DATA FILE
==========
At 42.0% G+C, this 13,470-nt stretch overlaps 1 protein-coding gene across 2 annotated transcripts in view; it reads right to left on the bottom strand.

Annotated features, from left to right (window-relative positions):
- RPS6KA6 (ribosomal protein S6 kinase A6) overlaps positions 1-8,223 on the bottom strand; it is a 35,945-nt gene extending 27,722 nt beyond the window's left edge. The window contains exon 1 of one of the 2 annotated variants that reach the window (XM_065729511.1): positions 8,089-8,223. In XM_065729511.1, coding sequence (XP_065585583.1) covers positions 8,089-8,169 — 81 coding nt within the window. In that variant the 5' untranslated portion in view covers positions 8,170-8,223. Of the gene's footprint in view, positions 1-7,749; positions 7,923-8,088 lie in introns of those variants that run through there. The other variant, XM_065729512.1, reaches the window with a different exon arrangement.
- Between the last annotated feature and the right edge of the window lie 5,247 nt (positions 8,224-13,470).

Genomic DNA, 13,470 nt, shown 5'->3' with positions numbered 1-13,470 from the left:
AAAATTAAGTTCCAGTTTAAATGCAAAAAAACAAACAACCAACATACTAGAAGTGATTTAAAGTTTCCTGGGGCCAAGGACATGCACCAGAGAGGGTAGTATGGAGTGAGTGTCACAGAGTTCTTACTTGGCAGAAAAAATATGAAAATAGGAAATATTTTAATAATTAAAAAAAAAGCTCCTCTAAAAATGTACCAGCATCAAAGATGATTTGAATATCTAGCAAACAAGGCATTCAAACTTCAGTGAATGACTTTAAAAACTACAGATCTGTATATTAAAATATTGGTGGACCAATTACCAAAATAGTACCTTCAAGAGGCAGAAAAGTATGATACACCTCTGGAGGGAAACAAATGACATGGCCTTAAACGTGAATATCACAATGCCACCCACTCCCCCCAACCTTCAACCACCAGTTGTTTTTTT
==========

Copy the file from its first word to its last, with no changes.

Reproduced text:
At 42.0% G+C, this 13,470-nt stretch overlaps 1 protein-coding gene across 2 annotated transcripts in view; it reads right to left on the bottom strand.

Annotated features, from left to right (window-relative positions):
- RPS6KA6 (ribosomal protein S6 kinase A6) overlaps positions 1-8,223 on the bottom strand; it is a 35,945-nt gene extending 27,722 nt beyond the window's left edge. The window contains exon 1 of one of the 2 annotated variants that reach the window (XM_065729511.1): positions 8,089-8,223. In XM_065729511.1, coding sequence (XP_065585583.1) covers positions 8,089-8,169 — 81 coding nt within the window. In that variant the 5' untranslated portion in view covers positions 8,170-8,223. Of the gene's footprint in view, positions 1-7,749; positions 7,923-8,088 lie in introns of those variants that run through there. The other variant, XM_065729512.1, reaches the window with a different exon arrangement.
- Between the last annotated feature and the right edge of the window lie 5,247 nt (positions 8,224-13,470).

Genomic DNA, 13,470 nt, shown 5'->3' with positions numbered 1-13,470 from the left:
AAAATTAAGTTCCAGTTTAAATGCAAAAAAACAAACAACCAACATACTAGAAGTGATTTAAAGTTTCCTGGGGCCAAGGACATGCACCAGAGAGGGTAGTATGGAGTGAGTGTCACAGAGTTCTTACTTGGCAGAAAAAATATGAAAATAGGAAATATTTTAATAATTAAAAAAAAAGCTCCTCTAAAAATGTACCAGCATCAAAGATGATTTGAATATCTAGCAAACAAGGCATTCAAACTTCAGTGAATGACTTTAAAAACTACAGATCTGTATATTAAAATATTGGTGGACCAATTACCAAAATAGTACCTTCAAGAGGCAGAAAAGTATGATACACCTCTGGAGGGAAACAAATGACATGGCCTTAAACGTGAATATCACAATGCCACCCACTCCCCCCAACCTTCAACCACCAGTTGTTTTTTT